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Anthropological explanations of globalisation, covering social issues such as class, climate change, gender, nationalism and new social movements, with reference to selected case studies.
This paper explores the complex cultural, political and economic dynamics of globalisation.
It takes a person-centred and 'ground-up' cross-cultural perspective on globalisation.
Globalisation involves the reconfiguration of time and space, generating increased
flows of goods, services, money, people and images across borders, resulting in demands
for both the liberalisation and regulation of economies and societies, resulting in
'hybrid' cultural values and practices. In this paper, we will take care always to
ground our analyses of global processes in real-life situations and, from these, identify
some of the key problems that have emerged as a consequence of globalisation and consider
possible solutions to these issues.
Themes and issues to be covered include: definitions, analyses and critiques of globalisation; production, consumption and distribution circuits (post-Fordism); embodiment and consumption; localisation and hybridity; the global corporation; the state, elites, class and gender; ethnicity and identity politics; new 'culture areas' and new social movements; climate change, 'global warming' and the environment; and financial collapses, corporate governance and risk.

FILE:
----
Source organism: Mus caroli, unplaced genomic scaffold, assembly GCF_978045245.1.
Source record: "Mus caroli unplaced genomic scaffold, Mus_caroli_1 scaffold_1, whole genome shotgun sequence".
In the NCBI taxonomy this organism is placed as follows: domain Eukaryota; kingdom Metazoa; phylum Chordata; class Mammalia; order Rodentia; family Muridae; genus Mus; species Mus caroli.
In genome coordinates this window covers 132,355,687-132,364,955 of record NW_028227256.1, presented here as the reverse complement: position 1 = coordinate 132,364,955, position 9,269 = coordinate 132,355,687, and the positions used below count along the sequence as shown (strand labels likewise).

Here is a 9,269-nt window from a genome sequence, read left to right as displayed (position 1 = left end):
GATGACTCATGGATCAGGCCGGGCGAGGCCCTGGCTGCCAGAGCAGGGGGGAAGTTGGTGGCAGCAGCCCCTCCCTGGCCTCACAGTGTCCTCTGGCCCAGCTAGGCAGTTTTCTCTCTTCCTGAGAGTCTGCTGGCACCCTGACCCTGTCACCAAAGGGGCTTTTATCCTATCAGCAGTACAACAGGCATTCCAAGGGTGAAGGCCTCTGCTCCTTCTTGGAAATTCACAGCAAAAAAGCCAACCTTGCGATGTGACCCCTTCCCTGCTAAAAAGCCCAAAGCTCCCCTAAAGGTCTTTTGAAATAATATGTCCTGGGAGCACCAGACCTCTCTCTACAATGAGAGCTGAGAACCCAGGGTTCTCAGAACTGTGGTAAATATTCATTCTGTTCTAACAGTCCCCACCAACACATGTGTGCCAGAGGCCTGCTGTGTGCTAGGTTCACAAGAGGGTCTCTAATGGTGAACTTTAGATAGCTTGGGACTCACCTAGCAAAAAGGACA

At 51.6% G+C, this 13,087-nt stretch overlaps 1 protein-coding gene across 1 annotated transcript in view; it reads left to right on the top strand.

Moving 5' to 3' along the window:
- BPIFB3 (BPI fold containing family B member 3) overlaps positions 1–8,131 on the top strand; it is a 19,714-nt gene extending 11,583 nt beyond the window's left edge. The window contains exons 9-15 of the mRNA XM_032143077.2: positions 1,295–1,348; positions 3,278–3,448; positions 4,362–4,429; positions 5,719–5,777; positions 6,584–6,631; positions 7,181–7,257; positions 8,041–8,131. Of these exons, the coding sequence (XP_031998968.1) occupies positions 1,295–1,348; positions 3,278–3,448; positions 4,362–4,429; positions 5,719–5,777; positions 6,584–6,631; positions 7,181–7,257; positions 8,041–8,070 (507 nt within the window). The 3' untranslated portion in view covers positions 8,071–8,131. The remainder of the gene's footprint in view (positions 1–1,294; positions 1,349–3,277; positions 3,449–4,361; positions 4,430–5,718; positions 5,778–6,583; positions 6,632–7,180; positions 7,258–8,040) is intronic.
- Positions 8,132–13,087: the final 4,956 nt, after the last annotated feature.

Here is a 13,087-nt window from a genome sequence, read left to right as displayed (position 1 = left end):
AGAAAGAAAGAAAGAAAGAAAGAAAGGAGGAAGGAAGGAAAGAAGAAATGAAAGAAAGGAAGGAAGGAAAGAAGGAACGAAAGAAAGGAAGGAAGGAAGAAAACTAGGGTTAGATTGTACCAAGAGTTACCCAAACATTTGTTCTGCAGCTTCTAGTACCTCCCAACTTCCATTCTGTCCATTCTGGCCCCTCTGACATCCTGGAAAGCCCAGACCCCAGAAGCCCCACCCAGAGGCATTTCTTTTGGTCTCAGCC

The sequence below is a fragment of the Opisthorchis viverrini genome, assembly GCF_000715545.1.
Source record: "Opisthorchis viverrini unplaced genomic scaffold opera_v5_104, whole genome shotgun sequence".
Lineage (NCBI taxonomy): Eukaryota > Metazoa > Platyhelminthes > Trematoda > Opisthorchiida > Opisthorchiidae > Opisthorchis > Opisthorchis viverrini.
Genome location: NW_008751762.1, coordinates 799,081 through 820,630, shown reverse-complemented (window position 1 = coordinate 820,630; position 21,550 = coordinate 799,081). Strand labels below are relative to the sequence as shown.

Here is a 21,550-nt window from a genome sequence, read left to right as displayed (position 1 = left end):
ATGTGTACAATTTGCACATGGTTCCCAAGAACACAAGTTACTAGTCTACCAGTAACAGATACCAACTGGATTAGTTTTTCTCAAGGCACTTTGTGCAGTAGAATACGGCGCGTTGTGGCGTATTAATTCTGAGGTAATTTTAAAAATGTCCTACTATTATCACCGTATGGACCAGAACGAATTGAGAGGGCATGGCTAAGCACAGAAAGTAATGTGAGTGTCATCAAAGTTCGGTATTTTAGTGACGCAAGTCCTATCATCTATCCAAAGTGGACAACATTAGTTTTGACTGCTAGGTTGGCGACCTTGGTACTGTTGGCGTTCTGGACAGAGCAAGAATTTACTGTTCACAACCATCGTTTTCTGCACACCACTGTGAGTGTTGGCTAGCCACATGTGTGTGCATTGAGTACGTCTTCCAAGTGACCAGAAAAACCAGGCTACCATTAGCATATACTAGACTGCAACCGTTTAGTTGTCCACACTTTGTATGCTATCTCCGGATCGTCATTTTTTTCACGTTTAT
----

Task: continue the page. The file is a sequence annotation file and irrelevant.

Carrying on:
|Paper title||Anthropology of Globalisation|
|Teaching period||Semester 2 (On campus)|
|Domestic Tuition Fees (NZD)||$913.95|
|International Tuition Fees (NZD)||$4,073.40|
- ANTH 103 or ANTH 105 or 54 points
- Schedule C
- Arts and Music
Suitable for undergraduates of all disciplines who are interested in globalisation, embodiment, corporations, the state, class, the environment, gender, ethnicity, identity politics and new social movements.
- More information link
Please visit the Programme of Social Anthropology
- Teaching staff
- Teaching Arrangements
- Lectures and tutorials
- Entirely internally assessed
- No exam
- Internal class test
- Lectures are podcast
Textbooks are not required for this paper. Readings are available on eReserve.
- Graduate Attributes Emphasised
- Global perspective, Lifelong learning, Scholarship, Communication, Critical thinking,
Cultural understanding, Ethics, Environmental literacy, Research, Self-motivation.
View more information about Otago's graduate attributes.
- Learning Outcomes
- Upon successfully completing the paper students will
- Enhance 'problem-based learning' techniques to critically appraise globalisation
- Have an ability to use globalisation to explain economic restructuring, cultural hybridity and social change in New Zealand
- Be able to compare and contrast the impact of globalisation in New Zealand internationally and historically
- Deepen skills in critical reading and interpreting diverse information, data, arguments and media
- Further refine writing skills that demonstrate an ability to make concise arguments and reinforce these with an appropriate selection of ethnographic evidence and a critical interpretation of that evidence
- Increase research skills in secondary sources and have a capacity to distinguish these from primary sources